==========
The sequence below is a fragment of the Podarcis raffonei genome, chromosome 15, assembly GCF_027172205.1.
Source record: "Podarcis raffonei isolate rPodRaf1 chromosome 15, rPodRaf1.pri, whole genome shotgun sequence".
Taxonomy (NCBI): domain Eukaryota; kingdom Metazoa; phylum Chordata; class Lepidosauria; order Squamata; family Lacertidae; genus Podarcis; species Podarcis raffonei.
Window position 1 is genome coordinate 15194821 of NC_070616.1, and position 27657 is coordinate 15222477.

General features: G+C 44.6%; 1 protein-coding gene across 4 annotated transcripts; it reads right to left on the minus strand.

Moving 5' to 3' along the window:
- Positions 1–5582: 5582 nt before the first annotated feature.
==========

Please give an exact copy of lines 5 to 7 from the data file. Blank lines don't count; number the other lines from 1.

General features: G+C 44.6%; 1 protein-coding gene across 4 annotated transcripts; it reads right to left on the minus strand.

Moving 5' to 3' along the window:
- Positions 1–5582: 5582 nt before the first annotated feature.